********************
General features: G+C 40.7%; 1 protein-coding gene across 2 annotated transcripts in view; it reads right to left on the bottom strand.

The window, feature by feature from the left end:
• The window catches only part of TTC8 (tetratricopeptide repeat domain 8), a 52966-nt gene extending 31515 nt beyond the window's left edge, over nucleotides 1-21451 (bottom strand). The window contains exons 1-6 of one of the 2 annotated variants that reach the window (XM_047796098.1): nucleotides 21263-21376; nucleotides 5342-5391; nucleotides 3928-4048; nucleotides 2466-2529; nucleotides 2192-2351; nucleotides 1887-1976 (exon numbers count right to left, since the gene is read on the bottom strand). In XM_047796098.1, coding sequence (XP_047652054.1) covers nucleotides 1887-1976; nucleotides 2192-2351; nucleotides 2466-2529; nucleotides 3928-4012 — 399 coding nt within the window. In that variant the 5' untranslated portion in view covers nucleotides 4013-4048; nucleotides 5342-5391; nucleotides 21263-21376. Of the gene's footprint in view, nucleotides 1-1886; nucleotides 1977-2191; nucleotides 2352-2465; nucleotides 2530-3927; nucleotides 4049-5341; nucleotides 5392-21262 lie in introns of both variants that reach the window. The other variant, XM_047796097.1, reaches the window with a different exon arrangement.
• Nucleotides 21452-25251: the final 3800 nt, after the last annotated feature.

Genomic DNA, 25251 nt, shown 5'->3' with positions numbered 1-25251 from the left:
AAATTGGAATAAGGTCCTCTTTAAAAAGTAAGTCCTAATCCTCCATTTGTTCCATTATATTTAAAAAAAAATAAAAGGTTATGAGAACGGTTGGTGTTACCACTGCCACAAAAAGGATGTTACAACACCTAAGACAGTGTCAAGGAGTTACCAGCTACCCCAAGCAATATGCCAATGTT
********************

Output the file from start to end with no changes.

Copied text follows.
General features: G+C 40.7%; 1 protein-coding gene across 2 annotated transcripts in view; it reads right to left on the bottom strand.

The window, feature by feature from the left end:
• The window catches only part of TTC8 (tetratricopeptide repeat domain 8), a 52966-nt gene extending 31515 nt beyond the window's left edge, over nucleotides 1-21451 (bottom strand). The window contains exons 1-6 of one of the 2 annotated variants that reach the window (XM_047796098.1): nucleotides 21263-21376; nucleotides 5342-5391; nucleotides 3928-4048; nucleotides 2466-2529; nucleotides 2192-2351; nucleotides 1887-1976 (exon numbers count right to left, since the gene is read on the bottom strand). In XM_047796098.1, coding sequence (XP_047652054.1) covers nucleotides 1887-1976; nucleotides 2192-2351; nucleotides 2466-2529; nucleotides 3928-4012 — 399 coding nt within the window. In that variant the 5' untranslated portion in view covers nucleotides 4013-4048; nucleotides 5342-5391; nucleotides 21263-21376. Of the gene's footprint in view, nucleotides 1-1886; nucleotides 1977-2191; nucleotides 2352-2465; nucleotides 2530-3927; nucleotides 4049-5341; nucleotides 5392-21262 lie in introns of both variants that reach the window. The other variant, XM_047796097.1, reaches the window with a different exon arrangement.
• Nucleotides 21452-25251: the final 3800 nt, after the last annotated feature.

Genomic DNA, 25251 nt, shown 5'->3' with positions numbered 1-25251 from the left:
AAATTGGAATAAGGTCCTCTTTAAAAAGTAAGTCCTAATCCTCCATTTGTTCCATTATATTTAAAAAAAAATAAAAGGTTATGAGAACGGTTGGTGTTACCACTGCCACAAAAAGGATGTTACAACACCTAAGACAGTGTCAAGGAGTTACCAGCTACCCCAAGCAATATGCCAATGTT